There was then a clear urgency to improve economic conditions and bring government as close as possible to the working people. The Bolsheviks moved quickly to create an improvised system that would preserve the gains of the revolution and allow it to break out of its isolation. This was called War Communism.
The Bolsheviks wanted to develop a state sector that could direct most industrial production in a central plan. This involved developing a state-owned large-scale industry, and using state policy to create an environment that would encourage small-scale producers to cooperate with soviet planners.
There was a similar policy towards the countryside. Collectivised land, which many saw as a socialist goal, represented a minor sector in agriculture. But the vast majority of peasants did not want to lose their individually owned land.
The Bolsheviks refused to contemplate forced collectivisation and sought to appropriate the peasants’ surplus produce by other methods, such as a progressive tax.
In conditions of war and scarcity, however, they often resorted to force to get food. They also tried to entice peasants into cooperatives and communes by improving the terms of trade and state provision of badly needed industrial equipment for those who joined the state sector.
The Bolsheviks also needed to increase productivity. New economic rights were introduced, such as an eight-hour day, an annual paid holiday and maternity leave. They also brought in various sets of social welfare programmes, such as cheap and clean housing, educational reforms, including free education, creches and kindergartens.
These were combined with institutional pressures, such as trade union discipline, to raise the cultural level of the working population. Wage differentials were retained but only to ensure the loyalty of the remaining professionals to the system.
The ABC of Communism details the attempts at incorporating grassroots institutions of participatory democratic organisation in the productive, administrative and judicial spheres.
Production was to be socialised: “The trade unions should take an ever-increasing share in the administration of industry, until the day when the whole of economic life, from the bottom to the top, shall constitute a unity which is effectively controlled by industrial [productive] unions.”
This programme established a new transmission belt for revolutionary decision making: “Having annulled the laws of the overthrown administration, the soviet power left to the elected soviet courts the realisation of the will of the proletariat and the practical enforcement of its decrees.”
The judicial system was simplified and democratised. Social censure and community service replaced prison as the major modes of punishment.
Wide-ranging practical measures were instituted to make the process of the withering away of the state easier.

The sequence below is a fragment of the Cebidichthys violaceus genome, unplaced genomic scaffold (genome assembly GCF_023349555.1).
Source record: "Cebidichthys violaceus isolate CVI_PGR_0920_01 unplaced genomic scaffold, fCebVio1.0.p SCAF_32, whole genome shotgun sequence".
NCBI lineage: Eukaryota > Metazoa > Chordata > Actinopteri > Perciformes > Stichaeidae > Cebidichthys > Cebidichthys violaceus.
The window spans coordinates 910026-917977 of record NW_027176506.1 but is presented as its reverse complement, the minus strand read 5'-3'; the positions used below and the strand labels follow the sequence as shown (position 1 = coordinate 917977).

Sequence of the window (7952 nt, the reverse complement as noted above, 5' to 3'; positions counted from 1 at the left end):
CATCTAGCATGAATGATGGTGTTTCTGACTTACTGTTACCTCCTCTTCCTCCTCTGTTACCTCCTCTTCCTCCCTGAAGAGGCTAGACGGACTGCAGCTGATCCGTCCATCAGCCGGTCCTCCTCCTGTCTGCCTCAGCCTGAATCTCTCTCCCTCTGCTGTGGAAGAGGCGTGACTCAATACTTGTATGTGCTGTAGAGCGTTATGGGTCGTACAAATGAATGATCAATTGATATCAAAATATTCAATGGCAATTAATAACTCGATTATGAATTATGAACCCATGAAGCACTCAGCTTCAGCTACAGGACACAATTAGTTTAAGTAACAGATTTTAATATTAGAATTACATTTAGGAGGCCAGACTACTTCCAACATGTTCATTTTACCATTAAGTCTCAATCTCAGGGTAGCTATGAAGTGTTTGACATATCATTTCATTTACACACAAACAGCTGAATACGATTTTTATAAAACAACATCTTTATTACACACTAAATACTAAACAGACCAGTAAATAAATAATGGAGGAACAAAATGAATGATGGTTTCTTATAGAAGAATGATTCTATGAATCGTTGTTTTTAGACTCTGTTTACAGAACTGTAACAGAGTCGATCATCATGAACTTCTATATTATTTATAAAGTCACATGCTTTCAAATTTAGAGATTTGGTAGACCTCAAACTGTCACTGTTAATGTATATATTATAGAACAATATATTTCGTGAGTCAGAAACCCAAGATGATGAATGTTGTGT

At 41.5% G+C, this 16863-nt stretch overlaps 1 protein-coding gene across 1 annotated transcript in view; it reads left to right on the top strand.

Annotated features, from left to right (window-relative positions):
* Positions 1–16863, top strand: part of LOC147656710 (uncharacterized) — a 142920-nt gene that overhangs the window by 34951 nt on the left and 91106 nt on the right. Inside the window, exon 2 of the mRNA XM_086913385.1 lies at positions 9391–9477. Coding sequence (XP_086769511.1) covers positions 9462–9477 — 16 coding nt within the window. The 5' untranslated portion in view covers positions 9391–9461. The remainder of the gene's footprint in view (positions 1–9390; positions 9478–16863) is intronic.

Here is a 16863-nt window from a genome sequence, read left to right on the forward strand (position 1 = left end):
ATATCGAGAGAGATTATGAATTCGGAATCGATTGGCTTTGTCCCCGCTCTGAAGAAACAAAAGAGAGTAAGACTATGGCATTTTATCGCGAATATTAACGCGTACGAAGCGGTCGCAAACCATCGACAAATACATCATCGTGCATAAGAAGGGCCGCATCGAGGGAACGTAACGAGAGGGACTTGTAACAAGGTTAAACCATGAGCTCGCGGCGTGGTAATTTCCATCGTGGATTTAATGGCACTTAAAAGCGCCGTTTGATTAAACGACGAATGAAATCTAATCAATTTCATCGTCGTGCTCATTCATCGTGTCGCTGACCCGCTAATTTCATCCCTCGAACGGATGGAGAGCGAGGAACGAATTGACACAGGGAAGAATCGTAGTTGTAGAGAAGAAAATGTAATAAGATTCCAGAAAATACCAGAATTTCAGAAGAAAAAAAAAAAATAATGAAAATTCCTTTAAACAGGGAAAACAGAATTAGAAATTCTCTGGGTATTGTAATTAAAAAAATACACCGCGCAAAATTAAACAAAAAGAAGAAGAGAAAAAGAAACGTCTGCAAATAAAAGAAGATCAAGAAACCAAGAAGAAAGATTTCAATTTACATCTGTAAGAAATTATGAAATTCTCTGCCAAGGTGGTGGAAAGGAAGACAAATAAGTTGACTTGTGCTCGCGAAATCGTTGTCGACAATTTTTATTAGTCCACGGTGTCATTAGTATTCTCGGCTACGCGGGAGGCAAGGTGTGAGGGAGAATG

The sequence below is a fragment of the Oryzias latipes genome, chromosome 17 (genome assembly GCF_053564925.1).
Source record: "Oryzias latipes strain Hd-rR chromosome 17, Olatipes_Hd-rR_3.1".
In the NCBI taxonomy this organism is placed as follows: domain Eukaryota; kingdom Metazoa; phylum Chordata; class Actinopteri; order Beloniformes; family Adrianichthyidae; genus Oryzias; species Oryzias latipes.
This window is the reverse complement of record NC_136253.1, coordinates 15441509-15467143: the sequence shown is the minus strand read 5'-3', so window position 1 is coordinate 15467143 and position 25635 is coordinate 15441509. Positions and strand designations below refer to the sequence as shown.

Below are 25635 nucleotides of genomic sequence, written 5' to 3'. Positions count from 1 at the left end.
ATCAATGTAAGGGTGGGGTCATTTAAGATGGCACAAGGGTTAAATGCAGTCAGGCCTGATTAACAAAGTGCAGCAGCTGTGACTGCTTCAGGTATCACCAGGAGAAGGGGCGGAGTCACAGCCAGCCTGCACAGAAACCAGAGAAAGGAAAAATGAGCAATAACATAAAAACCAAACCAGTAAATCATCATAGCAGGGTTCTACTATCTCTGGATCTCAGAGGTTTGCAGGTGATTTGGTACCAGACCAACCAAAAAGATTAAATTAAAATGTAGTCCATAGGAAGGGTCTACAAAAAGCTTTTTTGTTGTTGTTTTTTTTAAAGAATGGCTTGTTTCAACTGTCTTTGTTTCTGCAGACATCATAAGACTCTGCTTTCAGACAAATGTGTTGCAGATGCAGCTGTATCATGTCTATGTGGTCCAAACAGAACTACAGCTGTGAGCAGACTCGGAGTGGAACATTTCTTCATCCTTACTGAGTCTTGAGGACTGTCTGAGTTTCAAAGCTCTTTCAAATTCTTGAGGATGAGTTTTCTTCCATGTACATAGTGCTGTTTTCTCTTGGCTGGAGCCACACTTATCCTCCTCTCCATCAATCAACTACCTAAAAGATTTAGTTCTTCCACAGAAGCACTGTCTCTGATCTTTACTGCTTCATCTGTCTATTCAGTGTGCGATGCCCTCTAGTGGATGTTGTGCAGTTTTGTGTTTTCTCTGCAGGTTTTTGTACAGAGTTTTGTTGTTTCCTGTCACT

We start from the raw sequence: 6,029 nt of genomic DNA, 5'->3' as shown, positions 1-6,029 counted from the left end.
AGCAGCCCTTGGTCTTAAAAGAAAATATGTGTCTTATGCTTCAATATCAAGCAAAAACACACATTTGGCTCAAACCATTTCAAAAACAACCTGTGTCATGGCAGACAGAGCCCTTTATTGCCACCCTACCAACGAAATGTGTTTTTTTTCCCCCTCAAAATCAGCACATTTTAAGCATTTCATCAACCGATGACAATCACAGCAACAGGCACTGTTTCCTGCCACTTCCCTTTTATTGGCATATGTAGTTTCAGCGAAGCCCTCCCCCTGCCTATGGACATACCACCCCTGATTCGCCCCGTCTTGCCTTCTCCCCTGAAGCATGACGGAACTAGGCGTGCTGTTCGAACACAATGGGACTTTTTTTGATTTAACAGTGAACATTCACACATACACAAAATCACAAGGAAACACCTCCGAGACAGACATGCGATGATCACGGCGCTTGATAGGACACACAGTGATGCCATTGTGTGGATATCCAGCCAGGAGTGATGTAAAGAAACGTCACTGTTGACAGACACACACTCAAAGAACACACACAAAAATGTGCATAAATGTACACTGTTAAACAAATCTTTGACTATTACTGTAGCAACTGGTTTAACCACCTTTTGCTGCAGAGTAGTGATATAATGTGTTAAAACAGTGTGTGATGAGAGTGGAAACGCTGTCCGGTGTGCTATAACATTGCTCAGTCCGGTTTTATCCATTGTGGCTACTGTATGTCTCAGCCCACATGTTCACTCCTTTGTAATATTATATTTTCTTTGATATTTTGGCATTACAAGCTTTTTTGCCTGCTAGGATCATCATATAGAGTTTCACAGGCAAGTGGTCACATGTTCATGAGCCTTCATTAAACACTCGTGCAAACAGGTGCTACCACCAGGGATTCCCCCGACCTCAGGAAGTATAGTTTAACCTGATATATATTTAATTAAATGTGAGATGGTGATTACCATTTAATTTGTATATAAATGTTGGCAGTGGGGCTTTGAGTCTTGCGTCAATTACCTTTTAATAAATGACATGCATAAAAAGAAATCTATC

In a useful, though flawed, afterword to the new English edition of the ABC of Communism, AW Zurbrugg makes clear that War Communism helped the Bolsheviks win the civil war. But it failed to resolve the major problems that crippled Russia.
It led in practice to the further bureaucratisation of the state apparatus. The Bolsheviks resorted to a market-based retreat in the form of the New Economic Programme.
For all its faults, War Communism had been a temporary policy that kept the soviet system afloat in the hope of an international revolution. Leading Bolsheviks, including Vladimir Lenin and Leon Trotsky, were aware of the unprecedented problems they faced.
Tragically, these problems would eventually overwhelm the revolution. The civil war had been won at a great cost – it had all but wiped out the Russian working class.
Increasingly the Bolshevik party began to substitute itself for the class, with power being concentrated in the hands of a layer of state bureaucrats.
Stalin was able to appeal to the self-preservation instincts of this group. He argued that the stalling of international revolution justified a process of state-based industrialisation based on terror over the working population.
Trotsky mounted a heroic opposition to this policy that Stalin responded to with a systematic purge of the party-state that ended with Trotsky’s assassination in exile in 1940.
Nevertheless, the years 1917-23 in Russia showed the possibility of a different way of running society. The ABC of Communism is a fascinating account of an inspirational attempt to change the world.
The ABC of Communism by Nikolai Bukharin and Yevgeni Preobrazhensky, Merlin Press (£15.99) is available from Bookmarks. Phone 020 7637 1848 or go to » www.bookmarks.uk.com
There are a number of other books to read about the events of the Russian Revolution of 1917 and the struggle for socialism.
They include In Defence of October by John Rees, Ten Days That Shook The World by John Reed, A Rebel’s Guide to Lenin by Ian Birchall and A Rebel’s Guide to Trotsky by Esme Choonara. They are all available from Bookmarks.